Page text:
This is a developing story that includes informed speculation—details may prove inaccurate. We will be updating it as we learn more.
Update, May 19: This rumor has now been confirmed by RM Sotheby’s and Mercedes.
Reset the search engines and reset your memory – the record for the most expensive car ever sold is believed to have been smashed, without a Ferrari in sight.
Mercedes-Benz, working with RM Sotheby’s, has sold its treasured 300 SLR coupes—one of two ever built—for 135 million euros (£115 million; $142m). The proceeds will go to a new Mercedes charity that will, according to a press release, “provide educational and research scholarships in the areas of environmental science and decarbonization for young people.”
The allure of one of the German marque’s most significant racing cars has powered nearly three times the value of the Ferrari 250 GTO that sold at Monterey in 2018, and more than twice the rumored $80M (£65m) paid for another GTO in a 2018 private sale.
RM Sotheby’s, on behalf of Mercedes-Benz, presented around 10 (possibly fewer) carefully selected car collectors who were not only wealthy enough to bid but would satisfy the strict criteria laid down by the German car manufacturer. The company wanted to ensure that any custodian of the Silver Arrows racing car would lavish it with the same care and attention as Mercedes, as well as continue to share the car at events and not sell it on to a third party.
Potential buyers are believed to have been hosted over lunch at the Mercedes-Benz Museum, in Stuttgart with key collectors flying in on private jets on May 5. The grand venue was closed that day for “an event,” of which RM has now released snippets.
The car in question is a 300 SLR coupe built in 1955. Don’t confuse this with a 300SL (which is worth “just” $7.5M even in ultra-rare alloy-body form). We’re talking about a hardtop version of a mighty Silver Arrow, one of the most significant racing machines in the history of the German brand. Bankrolled by the Third Reich prior to World War II, Mercedes Silver Arrows dominated both Grand Prix racing and speed record attempts alongside their Auto Union compatriots. Following the war, in 1954 the team returned to what was now Formula 1 racing with the streamline-bodied W196. It was a sensation, winning 9 of the 12 races entered and propelling star driver Juan Manuel Fangio to driver World Championship wins in both 1954 and ’55.
At the same time, Mercedes-Benz totally dominated the Sports Car World Championship in the 300 SLR (W196S) model including arguably the most famous road race win of all time: Stirling Moss’s Mille Miglia success with Denis Jenkinson in the passenger seat in May 1955. One month later, with two 300 SLRs leading in the Le Mans 24 Hours, the team car of Pierre Levegh hit the back of Lance Macklin’s Austin-Healey as they entered the start/finish straight, propelling it into the crowd, killing 84 spectators and leading to Mercedes immediately withdrawing their racing team for the next three decades.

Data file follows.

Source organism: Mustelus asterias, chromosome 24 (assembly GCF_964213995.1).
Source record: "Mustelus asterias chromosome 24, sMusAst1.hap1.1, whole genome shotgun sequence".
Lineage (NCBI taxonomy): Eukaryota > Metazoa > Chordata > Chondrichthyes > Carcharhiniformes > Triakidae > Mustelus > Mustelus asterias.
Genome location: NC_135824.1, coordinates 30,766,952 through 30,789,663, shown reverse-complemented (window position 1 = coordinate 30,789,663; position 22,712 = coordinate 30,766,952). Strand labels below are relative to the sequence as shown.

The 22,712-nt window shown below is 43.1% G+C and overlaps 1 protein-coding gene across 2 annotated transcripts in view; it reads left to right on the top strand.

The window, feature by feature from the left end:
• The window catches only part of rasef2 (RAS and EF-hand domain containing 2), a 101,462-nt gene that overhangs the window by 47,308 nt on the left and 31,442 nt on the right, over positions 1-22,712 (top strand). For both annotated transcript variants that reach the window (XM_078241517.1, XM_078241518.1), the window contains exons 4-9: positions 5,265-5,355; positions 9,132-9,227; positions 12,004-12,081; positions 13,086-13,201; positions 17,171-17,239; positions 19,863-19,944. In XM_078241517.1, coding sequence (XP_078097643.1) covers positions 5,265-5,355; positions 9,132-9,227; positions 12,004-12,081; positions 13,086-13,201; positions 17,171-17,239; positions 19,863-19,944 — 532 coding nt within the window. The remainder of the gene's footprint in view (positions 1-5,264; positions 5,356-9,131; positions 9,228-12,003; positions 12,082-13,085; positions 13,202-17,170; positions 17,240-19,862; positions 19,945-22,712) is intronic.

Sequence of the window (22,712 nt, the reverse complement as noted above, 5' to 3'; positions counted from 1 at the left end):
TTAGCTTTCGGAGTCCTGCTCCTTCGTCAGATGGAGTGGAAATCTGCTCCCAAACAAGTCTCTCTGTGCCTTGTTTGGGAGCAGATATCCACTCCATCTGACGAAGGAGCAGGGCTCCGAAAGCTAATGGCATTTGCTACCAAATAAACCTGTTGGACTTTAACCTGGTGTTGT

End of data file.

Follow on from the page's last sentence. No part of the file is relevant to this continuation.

Mercedes built just two of the hardtops (known as Uhlenhaut Coupes after the head of the test department, Rudolf Uhlenhaut, who drove one as a company car).
Any 300 SLR would be significant and worthy of a record price. "The reason for a high price would simply be that they are never sold,” said Karl Ludvigsen, one of the most respected automotive historians in the field and author of Mercedes-Benz Grand Prix W196 : Spectacular Silver Arrows, 1954-1955.
“The cars in that band have never been officially sold by M-B. Some have found private owners, like the W154 that ran at Indy after the war and stayed in the USA. It had been rescued from Eastern Europe by private parties. A similar rescue car was a 1937 W125. A W196 was controversially sold after it had been loaned by Mercedes-Benz to a museum.”
As Ludvigsen alludes, this sale is very special but isn’t without precedent. In 2004, Daimler AG agreed to sell a W196S Mercedes-Benz 300 SLR to Seattle-based collector Bruce McCaw on behalf of his company, Vintage Racing Motors, Inc for $12,500,000 plus a rare six-wheeled Mercedes-Benz G4 that was owned by VRM, although this deal ended with VRM taking Daimler to court for breach of contract when the G4’s valuation was not as expected. Then, in July 2013, Bonhams sold W196R chassis number 00006/54, the car that Fangio piloted to F1 glory in 1954, for a then-world record of $29,650,095 (£19,601,500).
This sale could push values of other apex cars like the Bugatti Type 57SC Atlantic over the nine-figure mark. This most recent sale emphasizes how much the collector car market has matured over the past ten years, and that the best examples of these cars now rival the prices of some of the best pieces of art from the 20th century.
Rumors abound as to the identity of the buyer, with some suggesting it is a well-known figure from Britain’s automotive industry and a long-standing collector of specialist cars. With interest rates rising rapidly, this purchase could be seen as a wise investment for someone with the means. The fact that the proceeds will go to charity likely means that at least some of the massive price can possibly be written off against the buyer's personal tax liability.
The 1963 Ferrari 250 GTO it will have brushed aside had won the Tour de France the year after it was built and was particularly noteworthy as it was reportedly never crashed in its (then) 55-year lifespan.
It was bought by David MacNeil, an American businessman and prominent Ferrari collector who founded WeatherTech, a vehicle accessories company. MacNeil reportedly bought the car from German racing driver Christian Glaesel, who had owned the 250 GTO for 15 years.